FBI director calls tech giants’ stance on strong encryption 'depressing'
James Comey lashed out at tech companies such as Apple and Google after they sent a letter to Obama opposing law enforcement proposals to build 'back doors' into secure products.
WASHINGTON — FBI Director James Comey on Wednesday criticized tech giants including Apple and Google for opposing so-called “back doors” in security software for government agencies to access encrypted phones, computers, and other devices.
The tech companies along with academic experts and advocacy groups wrote a letter to President Obama on Tuesday opposing statements by administration officials who have come out strongly against more robust encryption on consumer products. In fact, some officials have advocated that tech companies stop selling encrypted products altogether unless the government has a way to decrypt the data.
The letter makes the case that weakening products’ security would only make them more vulnerable to "innumerable criminal and national security threats."
But Mr. Comey, addressing the Cybersecurity Law Institute at Georgetown University, said the FBI faces increasing difficulty in unlocking encrypted devices – and those who signed the letter were either not being fair-minded or were failing to see the societal costs to universal strong encryption.
“Either one of those things is depressing to me,” he said.
Citizens’ privacy interests and public safety are coming closer to “a full-on collision,” he said. Acknowledging “tremendous societal benefits” to encryption, Comey said the inability of law enforcement officials to gain access to encrypted devices when they have probable cause and strong oversight threatens public safety.
“As all of our lives become digital, the logic of encryption is all of our lives will be covered by strong encryption,” he said. “Therefore all of our lives … including the lives of criminals and terrorists and spies will be in a place that is utterly unavailable to court-ordered process. And that to a democracy should be utterly concerning.”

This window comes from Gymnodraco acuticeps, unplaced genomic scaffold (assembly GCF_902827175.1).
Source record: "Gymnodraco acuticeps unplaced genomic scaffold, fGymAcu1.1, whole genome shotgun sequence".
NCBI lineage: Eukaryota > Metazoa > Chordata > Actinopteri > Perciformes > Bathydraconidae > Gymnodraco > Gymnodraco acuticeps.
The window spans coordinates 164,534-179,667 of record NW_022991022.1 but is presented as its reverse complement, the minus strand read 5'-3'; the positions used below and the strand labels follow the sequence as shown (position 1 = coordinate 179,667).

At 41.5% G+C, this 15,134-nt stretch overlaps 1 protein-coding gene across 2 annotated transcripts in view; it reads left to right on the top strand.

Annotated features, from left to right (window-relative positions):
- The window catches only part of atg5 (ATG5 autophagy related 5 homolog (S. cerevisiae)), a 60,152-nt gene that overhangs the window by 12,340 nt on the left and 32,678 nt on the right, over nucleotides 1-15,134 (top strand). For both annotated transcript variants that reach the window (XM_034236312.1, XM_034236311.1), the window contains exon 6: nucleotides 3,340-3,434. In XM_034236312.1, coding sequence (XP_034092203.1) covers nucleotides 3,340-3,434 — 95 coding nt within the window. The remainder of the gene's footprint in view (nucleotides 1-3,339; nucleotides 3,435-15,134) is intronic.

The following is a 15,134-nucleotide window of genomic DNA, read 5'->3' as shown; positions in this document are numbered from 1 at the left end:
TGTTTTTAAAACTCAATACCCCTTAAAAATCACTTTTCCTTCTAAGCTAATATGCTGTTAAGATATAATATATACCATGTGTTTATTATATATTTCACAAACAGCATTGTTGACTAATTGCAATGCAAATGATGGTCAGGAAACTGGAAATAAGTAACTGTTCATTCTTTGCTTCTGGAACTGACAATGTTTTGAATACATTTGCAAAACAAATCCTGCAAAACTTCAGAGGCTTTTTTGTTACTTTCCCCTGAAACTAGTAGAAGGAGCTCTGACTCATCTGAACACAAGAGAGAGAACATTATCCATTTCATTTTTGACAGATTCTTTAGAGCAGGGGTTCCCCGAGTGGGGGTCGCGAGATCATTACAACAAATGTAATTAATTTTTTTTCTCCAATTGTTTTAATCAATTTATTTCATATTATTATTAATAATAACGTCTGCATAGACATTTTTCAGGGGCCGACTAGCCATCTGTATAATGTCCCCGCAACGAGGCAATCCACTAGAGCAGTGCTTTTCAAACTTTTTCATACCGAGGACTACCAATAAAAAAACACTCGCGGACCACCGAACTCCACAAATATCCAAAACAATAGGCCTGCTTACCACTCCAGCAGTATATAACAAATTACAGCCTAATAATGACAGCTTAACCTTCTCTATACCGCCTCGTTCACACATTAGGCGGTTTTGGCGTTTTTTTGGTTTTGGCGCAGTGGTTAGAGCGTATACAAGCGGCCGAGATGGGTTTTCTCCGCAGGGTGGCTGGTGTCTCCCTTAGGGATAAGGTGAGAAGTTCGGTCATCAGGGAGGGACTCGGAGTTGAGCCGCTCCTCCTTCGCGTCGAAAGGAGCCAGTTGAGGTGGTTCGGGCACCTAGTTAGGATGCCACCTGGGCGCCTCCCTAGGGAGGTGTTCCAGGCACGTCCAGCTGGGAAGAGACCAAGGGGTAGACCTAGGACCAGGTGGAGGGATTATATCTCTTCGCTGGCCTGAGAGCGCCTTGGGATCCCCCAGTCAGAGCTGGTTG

However, tech companies and encryption advocates argue in the letter that creating back doors would also pose an economic threat to the companies, especially in light of the Edward Snowden leaks.
“US companies are already struggling to maintain international trust in the wake of revelations about the National Security Agency’s surveillance programs. Introducing mandatory vulnerabilities into American products would further push many customers – be they domestic or international, individual or institutional – to turn away from those compromised products and services,” the letter said.
What's more, critics – including many lawmakers – who oppose efforts to weaken encryption say that creating a system in which government agencies have access to secure data would also create vulnerabilities exploitable by criminal hackers and other governments.
Comey acknowledged the business pressures and competitive issues involved, but urged tech companies to find a safe way to cooperate with government needs to access information.
“Smart people, reasonable people will disagree mightily, technical people will say it’s too hard,” he said. “My reaction to that is, ‘Really? Too hard? Too hard for the people that we have in this country to figure something out?’ I’m not that pessimistic.”